Rattle and LSO can’t quite make a case for the Mahler/Cooke Tenth Symphony

Tue May 08, 2018 at 11:41 am
Gustav Mahler's Symphony No. 10 was performed in the Deryck Cooke completion by Simon Rattle and the London Symphony Orchestra Monday night at David Geffen Hall.

Gustav Mahler’s Symphony No. 10 was performed in the Deryck Cooke completion by Simon Rattle and the London Symphony Orchestra Monday night at David Geffen Hall.

The London Symphony Orchestra, under Simon Rattle, concluded their weekend series of Gustav Mahler’s last symphonic works Monday night at David Geffen Hall with the Symphony No. 10. The evening was one of those events where the discrete parts of a classical concert, the subject and the performance, ran on parallel tracks rather than woking as unified whole.

Hearing a performance of the Tenth Symphony in its entirety is an odd experience, doubly so hearing in the concert hall. This was no different Monday, where one’s critical listening and thinking was drawn to the high quality of the playing while wrestling with the question of whether the symphony should be played at all.

This, of course, is because Mahler’s Symphony No. 10 is not really a Mahler symphony; it is a draft left in various stages of completion at the composer’s death in 1911. The opening Adagio was completely finished (though without any revisions as Mahler never heard it) and is performed and recorded regularly and successfully as a standalone work. The other four movements were left at various stages in the writing process, from completed and partially orchestrated to sketched through but without a final form.

And so began an ongoing process of musicological speculation, instigated by Mahler’s widow Alma, that initially involved such composers as Ernst Krenek and Alban Berg, who worked to clarify the draft material. Many hands added their own edits, including conductors Willem Mengelberg and Franz Schalk, who directed early performances of the Adagio and Purgatorio movements.

The first completion was made by Clinton Carpenter, but Deryck Cooke produced the most generally accepted version of seven completions (to date), and this is the one Rattle used. Alma at first vetoed this version, but after subsequent revisions by Cooke gave it her stamp of approval. Rattle has led the Cooke version over a hundred times by his count, easily more than any other conductor.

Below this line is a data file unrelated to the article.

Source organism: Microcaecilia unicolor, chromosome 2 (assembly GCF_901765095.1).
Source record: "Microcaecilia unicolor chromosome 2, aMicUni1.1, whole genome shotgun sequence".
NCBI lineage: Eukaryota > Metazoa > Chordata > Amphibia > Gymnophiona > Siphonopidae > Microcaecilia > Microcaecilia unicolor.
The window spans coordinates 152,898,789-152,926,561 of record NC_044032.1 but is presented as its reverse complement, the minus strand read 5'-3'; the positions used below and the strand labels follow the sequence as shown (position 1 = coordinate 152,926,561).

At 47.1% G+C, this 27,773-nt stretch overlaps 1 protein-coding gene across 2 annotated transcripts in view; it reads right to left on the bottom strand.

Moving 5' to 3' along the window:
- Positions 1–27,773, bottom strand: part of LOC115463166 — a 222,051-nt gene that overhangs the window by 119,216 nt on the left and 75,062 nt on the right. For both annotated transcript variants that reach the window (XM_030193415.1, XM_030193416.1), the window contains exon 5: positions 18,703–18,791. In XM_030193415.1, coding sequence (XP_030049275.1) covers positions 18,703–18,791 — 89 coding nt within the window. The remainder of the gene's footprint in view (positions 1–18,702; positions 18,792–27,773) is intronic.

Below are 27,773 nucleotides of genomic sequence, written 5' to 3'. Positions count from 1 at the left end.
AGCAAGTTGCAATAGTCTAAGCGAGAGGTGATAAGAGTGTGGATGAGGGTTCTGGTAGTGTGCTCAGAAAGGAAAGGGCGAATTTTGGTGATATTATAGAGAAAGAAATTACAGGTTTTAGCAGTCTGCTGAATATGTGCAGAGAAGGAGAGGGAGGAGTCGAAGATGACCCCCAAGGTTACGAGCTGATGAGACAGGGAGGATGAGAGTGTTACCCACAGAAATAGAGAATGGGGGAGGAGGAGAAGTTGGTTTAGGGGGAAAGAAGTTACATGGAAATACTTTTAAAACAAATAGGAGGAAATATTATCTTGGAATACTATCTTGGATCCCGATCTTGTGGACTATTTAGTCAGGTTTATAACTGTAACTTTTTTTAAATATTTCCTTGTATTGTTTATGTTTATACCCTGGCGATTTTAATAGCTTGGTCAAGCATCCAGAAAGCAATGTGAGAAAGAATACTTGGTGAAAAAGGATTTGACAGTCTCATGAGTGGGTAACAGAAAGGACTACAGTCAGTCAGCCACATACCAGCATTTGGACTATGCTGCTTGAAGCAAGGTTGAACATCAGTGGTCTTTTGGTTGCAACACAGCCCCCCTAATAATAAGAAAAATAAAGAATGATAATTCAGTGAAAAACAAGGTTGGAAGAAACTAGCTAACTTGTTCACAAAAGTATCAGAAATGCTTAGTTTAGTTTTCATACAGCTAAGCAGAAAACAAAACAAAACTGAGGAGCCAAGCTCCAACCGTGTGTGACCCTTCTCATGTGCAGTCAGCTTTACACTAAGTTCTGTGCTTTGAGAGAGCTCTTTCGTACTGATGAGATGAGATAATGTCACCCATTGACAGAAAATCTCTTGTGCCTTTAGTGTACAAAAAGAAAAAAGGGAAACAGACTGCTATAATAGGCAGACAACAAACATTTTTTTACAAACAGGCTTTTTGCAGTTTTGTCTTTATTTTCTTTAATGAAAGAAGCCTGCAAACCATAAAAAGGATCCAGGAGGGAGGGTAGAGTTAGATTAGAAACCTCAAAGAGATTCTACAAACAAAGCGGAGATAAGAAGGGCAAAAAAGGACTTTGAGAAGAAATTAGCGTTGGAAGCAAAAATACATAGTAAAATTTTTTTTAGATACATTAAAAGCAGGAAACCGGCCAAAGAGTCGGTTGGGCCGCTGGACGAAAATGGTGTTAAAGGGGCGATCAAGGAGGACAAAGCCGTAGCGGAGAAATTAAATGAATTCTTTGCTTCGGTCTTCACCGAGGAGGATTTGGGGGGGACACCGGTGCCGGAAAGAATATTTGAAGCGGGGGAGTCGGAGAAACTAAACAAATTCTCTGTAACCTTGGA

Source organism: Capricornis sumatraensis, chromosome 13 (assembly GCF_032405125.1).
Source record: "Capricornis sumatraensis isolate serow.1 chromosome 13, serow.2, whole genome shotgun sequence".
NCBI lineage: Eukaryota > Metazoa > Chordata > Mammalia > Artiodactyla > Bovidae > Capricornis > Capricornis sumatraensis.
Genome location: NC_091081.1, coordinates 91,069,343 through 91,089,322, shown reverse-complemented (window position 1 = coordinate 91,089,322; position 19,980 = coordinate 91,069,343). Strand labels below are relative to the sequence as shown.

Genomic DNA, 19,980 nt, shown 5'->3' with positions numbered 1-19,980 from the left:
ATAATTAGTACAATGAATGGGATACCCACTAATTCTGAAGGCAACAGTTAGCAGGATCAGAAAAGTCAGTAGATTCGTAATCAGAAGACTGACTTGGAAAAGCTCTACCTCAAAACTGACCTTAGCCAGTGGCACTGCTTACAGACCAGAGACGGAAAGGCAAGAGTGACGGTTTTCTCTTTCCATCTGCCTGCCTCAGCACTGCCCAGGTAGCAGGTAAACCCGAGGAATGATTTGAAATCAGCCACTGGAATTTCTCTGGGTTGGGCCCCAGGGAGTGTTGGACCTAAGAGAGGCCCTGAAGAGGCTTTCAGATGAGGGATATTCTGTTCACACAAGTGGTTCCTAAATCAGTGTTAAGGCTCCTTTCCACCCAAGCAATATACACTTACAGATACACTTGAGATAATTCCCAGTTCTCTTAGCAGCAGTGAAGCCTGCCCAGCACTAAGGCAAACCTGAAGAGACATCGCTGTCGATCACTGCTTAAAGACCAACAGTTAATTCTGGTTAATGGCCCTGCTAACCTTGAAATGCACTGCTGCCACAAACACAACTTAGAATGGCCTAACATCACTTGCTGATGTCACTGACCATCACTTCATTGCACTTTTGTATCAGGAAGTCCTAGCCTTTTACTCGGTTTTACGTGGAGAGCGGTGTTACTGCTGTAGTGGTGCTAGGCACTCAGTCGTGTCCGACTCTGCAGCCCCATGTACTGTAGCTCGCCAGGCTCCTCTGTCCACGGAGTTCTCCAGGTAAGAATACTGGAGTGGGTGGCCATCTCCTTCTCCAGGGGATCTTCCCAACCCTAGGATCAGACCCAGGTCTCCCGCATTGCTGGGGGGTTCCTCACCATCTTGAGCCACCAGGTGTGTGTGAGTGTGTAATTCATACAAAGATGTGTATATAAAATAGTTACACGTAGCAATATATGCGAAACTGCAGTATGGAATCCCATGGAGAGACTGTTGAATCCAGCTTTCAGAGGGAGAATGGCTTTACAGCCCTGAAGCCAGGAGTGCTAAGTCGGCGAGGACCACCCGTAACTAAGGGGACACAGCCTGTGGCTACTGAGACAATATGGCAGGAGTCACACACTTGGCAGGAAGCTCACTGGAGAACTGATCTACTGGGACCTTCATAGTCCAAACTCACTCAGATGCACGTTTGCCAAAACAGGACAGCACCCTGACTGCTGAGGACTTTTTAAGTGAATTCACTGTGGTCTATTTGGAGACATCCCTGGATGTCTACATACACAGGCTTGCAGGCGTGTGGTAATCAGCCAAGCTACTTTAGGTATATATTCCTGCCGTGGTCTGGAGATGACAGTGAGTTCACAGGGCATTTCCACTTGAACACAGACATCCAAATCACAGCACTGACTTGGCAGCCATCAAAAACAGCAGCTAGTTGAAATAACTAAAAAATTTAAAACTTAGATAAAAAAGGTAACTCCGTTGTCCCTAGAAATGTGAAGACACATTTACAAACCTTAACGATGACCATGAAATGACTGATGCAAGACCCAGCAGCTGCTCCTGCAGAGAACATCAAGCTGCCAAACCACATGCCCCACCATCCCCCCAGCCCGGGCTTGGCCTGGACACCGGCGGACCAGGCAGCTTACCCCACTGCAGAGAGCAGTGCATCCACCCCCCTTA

The value of Cooke’s work varies depending on one’s taste and philosophical outlook. Those range from the desire to know and cherish every one of Mahler’s musical ideas, to the feeling that well enough should be left alone (Leonard Bernstein’s sentiment).

In Monday night’s concert, the London Symphony played the Adagio with great care and determined commitment. There was a sense of serious focus emanating from the orchestra, and a feeling of utmost respect in every phrase—they were clearly playing this music as beautifully and expressively as they could.

This orchestra has never had the kind of Mahler sound one can hear from the New York  Philharmonic, Concertgebouw, or Czech Philharmonic—a complex blending of instruments, and a versatility with color and timbre that comes out of older traditions and a long-term commitment to the music. That didn’t elide their virtues however. The violas played the opening lines with a throaty, singing quality, and the quiet in which the orchestra held the most before the anguished climactic moment produced tremendous tension.

Specific techniques, like one trumpet seamlessly taking over a long, sustained pitch, from another were perfect, and the whole group played with an exact control of minute variations in dynamics—one of Rattle’s calling cards—that was outstanding and highly expressive.

And so the Adagio was stirring and enveloping, one was in Mahler’s world. After that, one experienced short passages of Mahler but mostly Cooke’s editing and orchestration. Even with advocacy on this supreme level, Cooke’s orchestration came off as staid and dull, even bizarre at times. This simply wasn’t Mahler, and could not be—Mahler orchestrated as no other composer ever has, and that is an essential element not only to the unique sound of his music but also to the means of expression.

With the LSO’s modern sound, the concert was the only thing it could have been, one Mahler movement and then an extended lecture-demonstration on Mahler’s first thoughts for the rest of the symphony. One did hear the persistence of ideas from Symphonies 7 and 9, which on their own strongly indicate that he was settling into what could have been a mid-period style. But one also knew this was ultimately speculation, and that after the Adagio the composer was merely an intermittent ghostly presence in the hall.

Kristian Bezuidenhout and the Freiburg Baroque Orchestra play Mozart, Haydn, and J.C. Bach, 7:30 p.m., May 19 lincolncenter.org


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